In 2020, the Royal Canadian Mounted Police (RCMP) admitted that it used Clearview AI, claiming it used it in 15 cases and some divisions were trialing the technology to “determine its utility to enhance criminal investigations.”
Clearview AI is a controversial tech start-up that develops facial recognition technology from photos obtained from the internet. The company provides law enforcement with access to its technology.
In July 2020, following a joint federal-provincial privacy investigation, Clearview AI’s contract with the RCMP was suspended.
Documents that were recently tabled in Parliament, Politico reports, in response to a question by a Conservative member of parliament, revealed that the RCMP had signed contracts with other facial recognition technology providers.
The documents revealed that the RCMP used Spotlight, a facial recognition tool developed by nonprofit Thorn and provided to law enforcement agencies for free, and Traffic Jam, a facial recognition tool developed to help law enforcement agencies to investigate cases of missing people and human trafficking.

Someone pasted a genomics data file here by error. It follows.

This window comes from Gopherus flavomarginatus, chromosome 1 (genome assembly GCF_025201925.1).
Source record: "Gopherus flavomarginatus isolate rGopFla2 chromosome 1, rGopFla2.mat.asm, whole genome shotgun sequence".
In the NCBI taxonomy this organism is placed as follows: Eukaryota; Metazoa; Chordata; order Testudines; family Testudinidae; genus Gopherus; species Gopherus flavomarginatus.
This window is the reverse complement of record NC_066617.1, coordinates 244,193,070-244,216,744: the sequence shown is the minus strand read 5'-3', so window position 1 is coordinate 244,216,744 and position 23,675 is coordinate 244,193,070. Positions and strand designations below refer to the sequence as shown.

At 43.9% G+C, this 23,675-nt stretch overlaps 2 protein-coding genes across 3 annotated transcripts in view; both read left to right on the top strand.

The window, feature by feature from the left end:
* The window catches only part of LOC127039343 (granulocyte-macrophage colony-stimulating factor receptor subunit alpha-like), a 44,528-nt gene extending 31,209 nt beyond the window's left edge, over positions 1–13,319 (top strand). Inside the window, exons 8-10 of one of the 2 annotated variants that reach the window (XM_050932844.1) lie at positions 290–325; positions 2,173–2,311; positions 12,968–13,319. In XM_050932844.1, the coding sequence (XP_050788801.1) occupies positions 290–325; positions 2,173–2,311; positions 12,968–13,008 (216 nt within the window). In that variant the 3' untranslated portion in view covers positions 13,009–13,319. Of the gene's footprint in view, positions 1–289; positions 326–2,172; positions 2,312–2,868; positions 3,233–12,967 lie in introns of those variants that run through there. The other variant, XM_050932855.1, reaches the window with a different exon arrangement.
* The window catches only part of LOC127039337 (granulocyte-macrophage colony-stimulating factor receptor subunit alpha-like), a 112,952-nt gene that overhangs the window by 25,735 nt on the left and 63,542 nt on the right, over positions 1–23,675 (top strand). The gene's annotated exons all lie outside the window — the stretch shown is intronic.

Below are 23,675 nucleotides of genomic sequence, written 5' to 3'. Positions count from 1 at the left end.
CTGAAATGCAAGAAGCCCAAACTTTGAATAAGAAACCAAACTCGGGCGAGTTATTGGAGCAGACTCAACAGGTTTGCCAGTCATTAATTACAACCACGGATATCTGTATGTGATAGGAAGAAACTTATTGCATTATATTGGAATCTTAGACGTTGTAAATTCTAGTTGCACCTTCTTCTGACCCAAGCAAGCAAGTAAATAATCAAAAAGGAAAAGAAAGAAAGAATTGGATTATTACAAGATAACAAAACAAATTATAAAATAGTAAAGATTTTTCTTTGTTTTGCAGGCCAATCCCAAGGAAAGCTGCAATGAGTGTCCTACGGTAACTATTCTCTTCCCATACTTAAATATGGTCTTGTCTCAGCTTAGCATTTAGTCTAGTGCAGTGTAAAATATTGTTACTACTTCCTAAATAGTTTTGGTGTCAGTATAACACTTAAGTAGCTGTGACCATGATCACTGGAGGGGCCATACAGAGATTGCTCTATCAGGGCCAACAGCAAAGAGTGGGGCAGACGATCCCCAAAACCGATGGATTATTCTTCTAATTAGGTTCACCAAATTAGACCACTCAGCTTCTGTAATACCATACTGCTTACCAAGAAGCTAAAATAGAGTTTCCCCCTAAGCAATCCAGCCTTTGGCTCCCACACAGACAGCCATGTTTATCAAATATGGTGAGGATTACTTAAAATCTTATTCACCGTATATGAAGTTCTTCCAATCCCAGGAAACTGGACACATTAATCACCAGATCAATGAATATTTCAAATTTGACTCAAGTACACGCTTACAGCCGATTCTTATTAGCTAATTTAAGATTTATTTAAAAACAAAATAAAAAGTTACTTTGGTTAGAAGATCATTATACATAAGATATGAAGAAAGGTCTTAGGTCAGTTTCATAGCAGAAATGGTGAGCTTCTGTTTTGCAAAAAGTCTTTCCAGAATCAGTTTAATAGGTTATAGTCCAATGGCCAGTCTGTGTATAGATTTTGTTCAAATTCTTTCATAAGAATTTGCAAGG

Both tools use Rekognition, a facial recognition technology developed by Amazon. The RCMP has used both tools since 2016.
The documents say that the RCMP uses both tools “to locate and identify exploited children who are publicly advertised on the internet for the purpose of a human trafficking investigation and child rescue.”
The documents list other facial recognition tools used by the RCMP, including LACE, developed by Canadian tech firm BlueBear, and BriefCam.
However, it adds that it has stopped using facial recognition “until a full assessment by the RCMP through the National Technology Onboarding Program is complete.” The program was created in March 2021, in response to the Clearview AI controversy, and its purpose is to “bring more transparency to the processes that govern how the RCMP … approves the use of new and emerging technologies.”
The RCMP is already considering the use of the technology for other purposes. The documents tabled in parliament revealed that it was studying a biometric live-scan kiosk that would perform background checks on prospective government workers.